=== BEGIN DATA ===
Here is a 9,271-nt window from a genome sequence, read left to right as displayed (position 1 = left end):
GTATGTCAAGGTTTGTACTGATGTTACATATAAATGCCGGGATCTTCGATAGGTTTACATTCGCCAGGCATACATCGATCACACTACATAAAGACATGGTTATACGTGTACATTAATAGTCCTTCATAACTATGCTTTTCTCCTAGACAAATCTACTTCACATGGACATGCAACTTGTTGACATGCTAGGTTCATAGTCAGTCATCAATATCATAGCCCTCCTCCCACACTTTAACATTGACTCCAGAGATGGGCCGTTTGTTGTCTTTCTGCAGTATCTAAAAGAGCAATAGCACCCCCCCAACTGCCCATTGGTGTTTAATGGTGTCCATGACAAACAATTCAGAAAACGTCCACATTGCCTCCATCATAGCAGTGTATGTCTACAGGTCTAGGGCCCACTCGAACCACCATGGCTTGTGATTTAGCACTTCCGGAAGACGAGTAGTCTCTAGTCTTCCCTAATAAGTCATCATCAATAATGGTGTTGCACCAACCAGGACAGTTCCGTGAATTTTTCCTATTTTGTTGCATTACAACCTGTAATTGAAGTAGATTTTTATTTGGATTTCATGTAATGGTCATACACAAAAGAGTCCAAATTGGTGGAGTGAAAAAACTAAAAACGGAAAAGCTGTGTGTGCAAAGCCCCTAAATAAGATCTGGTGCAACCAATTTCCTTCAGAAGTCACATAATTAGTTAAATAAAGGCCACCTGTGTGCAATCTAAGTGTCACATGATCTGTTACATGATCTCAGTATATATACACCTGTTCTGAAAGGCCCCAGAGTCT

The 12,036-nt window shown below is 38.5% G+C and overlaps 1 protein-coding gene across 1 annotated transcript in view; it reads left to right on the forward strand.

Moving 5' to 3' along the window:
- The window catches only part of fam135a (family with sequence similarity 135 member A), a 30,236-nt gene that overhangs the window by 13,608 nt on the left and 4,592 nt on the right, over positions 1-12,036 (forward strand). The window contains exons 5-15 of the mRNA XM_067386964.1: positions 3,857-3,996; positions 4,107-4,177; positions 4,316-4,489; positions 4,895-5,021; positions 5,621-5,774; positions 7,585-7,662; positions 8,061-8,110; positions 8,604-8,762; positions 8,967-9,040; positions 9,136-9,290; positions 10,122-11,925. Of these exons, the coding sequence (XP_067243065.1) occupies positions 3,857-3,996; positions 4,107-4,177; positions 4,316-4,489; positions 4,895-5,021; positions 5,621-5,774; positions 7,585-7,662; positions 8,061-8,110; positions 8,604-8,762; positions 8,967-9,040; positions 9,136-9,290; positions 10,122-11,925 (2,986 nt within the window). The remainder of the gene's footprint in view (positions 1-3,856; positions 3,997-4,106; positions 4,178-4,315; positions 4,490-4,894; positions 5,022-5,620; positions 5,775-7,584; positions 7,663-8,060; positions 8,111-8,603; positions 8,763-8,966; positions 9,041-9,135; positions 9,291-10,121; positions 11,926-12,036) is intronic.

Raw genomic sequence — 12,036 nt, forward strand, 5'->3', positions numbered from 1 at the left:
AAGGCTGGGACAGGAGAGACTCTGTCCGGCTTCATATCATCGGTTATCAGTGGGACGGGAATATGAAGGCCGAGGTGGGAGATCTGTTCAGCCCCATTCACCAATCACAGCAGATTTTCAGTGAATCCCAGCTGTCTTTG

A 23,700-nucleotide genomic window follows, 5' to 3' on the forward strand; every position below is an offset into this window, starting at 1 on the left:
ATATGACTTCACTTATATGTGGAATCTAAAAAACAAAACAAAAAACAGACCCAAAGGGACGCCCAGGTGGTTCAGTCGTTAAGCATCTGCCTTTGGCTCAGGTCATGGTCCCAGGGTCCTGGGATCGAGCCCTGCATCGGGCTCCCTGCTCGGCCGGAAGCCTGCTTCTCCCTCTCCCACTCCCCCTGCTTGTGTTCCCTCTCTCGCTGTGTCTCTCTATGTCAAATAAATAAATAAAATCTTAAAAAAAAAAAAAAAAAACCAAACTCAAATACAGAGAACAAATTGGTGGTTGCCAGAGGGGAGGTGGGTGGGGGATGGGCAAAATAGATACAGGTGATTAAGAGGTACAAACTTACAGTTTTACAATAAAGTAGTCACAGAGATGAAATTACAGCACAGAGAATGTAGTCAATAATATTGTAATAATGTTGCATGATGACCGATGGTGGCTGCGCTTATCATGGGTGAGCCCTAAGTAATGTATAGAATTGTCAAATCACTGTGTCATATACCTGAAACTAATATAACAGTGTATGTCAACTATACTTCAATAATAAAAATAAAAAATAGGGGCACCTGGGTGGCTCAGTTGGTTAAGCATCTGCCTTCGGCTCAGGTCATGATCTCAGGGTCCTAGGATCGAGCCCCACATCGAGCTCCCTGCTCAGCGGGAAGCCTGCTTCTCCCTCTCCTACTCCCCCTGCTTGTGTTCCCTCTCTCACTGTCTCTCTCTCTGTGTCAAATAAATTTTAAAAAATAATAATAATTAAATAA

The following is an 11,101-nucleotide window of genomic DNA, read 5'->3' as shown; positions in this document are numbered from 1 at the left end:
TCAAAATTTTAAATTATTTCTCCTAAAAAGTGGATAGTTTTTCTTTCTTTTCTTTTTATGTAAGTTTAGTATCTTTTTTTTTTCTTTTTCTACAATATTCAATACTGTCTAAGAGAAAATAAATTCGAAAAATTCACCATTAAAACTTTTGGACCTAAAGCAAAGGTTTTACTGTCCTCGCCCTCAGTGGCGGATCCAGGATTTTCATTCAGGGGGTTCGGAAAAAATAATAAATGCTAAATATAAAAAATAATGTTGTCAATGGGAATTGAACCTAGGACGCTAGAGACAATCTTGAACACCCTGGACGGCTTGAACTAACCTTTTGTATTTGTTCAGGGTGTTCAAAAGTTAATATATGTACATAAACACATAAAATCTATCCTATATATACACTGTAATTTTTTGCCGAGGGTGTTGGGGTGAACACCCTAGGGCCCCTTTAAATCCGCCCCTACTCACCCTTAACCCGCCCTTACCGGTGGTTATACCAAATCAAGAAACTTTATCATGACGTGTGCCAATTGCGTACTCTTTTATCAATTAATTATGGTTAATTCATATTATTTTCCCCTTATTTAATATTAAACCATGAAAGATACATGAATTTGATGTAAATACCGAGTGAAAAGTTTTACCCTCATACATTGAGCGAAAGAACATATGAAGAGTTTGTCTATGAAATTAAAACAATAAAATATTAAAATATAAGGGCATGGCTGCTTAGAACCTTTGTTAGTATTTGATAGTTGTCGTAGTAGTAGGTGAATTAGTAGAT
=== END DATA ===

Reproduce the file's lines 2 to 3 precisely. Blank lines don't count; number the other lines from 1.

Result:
GTATGTCAAGGTTTGTACTGATGTTACATATAAATGCCGGGATCTTCGATAGGTTTACATTCGCCAGGCATACATCGATCACACTACATAAAGACATGGTTATACGTGTACATTAATAGTCCTTCATAACTATGCTTTTCTCCTAGACAAATCTACTTCACATGGACATGCAACTTGTTGACATGCTAGGTTCATAGTCAGTCATCAATATCATAGCCCTCCTCCCACACTTTAACATTGACTCCAGAGATGGGCCGTTTGTTGTCTTTCTGCAGTATCTAAAAGAGCAATAGCACCCCCCCAACTGCCCATTGGTGTTTAATGGTGTCCATGACAAACAATTCAGAAAACGTCCACATTGCCTCCATCATAGCAGTGTATGTCTACAGGTCTAGGGCCCACTCGAACCACCATGGCTTGTGATTTAGCACTTCCGGAAGACGAGTAGTCTCTAGTCTTCCCTAATAAGTCATCATCAATAATGGTGTTGCACCAACCAGGACAGTTCCGTGAATTTTTCCTATTTTGTTGCATTACAACCTGTAATTGAAGTAGATTTTTATTTGGATTTCATGTAATGGTCATACACAAAAGAGTCCAAATTGGTGGAGTGAAAAAACTAAAAACGGAAAAGCTGTGTGTGCAAAGCCCCTAAATAAGATCTGGTGCAACCAATTTCCTTCAGAAGTCACATAATTAGTTAAATAAAGGCCACCTGTGTGCAATCTAAGTGTCACATGATCTGTTACATGATCTCAGTATATATACACCTGTTCTGAAAGGCCCCAGAGTCT

The 12,036-nt window shown below is 38.5% G+C and overlaps 1 protein-coding gene across 1 annotated transcript in view; it reads left to right on the forward strand.